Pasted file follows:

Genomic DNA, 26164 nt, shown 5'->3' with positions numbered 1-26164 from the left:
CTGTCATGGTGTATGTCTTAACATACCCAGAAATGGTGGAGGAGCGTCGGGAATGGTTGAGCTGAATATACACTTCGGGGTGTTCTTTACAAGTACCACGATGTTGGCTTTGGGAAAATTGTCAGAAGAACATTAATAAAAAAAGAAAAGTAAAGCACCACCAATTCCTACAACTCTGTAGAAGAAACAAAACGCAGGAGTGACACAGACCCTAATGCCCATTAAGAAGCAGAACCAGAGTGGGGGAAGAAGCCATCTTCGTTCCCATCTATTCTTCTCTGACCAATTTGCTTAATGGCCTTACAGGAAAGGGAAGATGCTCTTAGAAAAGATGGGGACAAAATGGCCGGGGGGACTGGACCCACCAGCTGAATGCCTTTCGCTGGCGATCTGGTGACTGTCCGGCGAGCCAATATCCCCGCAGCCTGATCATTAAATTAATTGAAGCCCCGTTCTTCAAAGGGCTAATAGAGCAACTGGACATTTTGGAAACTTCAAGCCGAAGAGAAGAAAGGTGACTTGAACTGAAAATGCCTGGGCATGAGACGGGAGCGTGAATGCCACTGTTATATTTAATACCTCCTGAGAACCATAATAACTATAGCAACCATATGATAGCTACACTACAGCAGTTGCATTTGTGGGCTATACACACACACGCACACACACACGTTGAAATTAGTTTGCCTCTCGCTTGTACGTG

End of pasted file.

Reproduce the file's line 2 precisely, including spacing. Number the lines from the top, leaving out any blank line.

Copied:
CTGTCATGGTGTATGTCTTAACATACCCAGAAATGGTGGAGGAGCGTCGGGAATGGTTGAGCTGAATATACACTTCGGGGTGTTCTTTACAAGTACCACGATGTTGGCTTTGGGAAAATTGTCAGAAGAACATTAATAAAAAAAGAAAAGTAAAGCACCACCAATTCCTACAACTCTGTAGAAGAAACAAAACGCAGGAGTGACACAGACCCTAATGCCCATTAAGAAGCAGAACCAGAGTGGGGGAAGAAGCCATCTTCGTTCCCATCTATTCTTCTCTGACCAATTTGCTTAATGGCCTTACAGGAAAGGGAAGATGCTCTTAGAAAAGATGGGGACAAAATGGCCGGGGGGACTGGACCCACCAGCTGAATGCCTTTCGCTGGCGATCTGGTGACTGTCCGGCGAGCCAATATCCCCGCAGCCTGATCATTAAATTAATTGAAGCCCCGTTCTTCAAAGGGCTAATAGAGCAACTGGACATTTTGGAAACTTCAAGCCGAAGAGAAGAAAGGTGACTTGAACTGAAAATGCCTGGGCATGAGACGGGAGCGTGAATGCCACTGTTATATTTAATACCTCCTGAGAACCATAATAACTATAGCAACCATATGATAGCTACACTACAGCAGTTGCATTTGTGGGCTATACACACACACGCACACACACACGTTGAAATTAGTTTGCCTCTCGCTTGTACGTG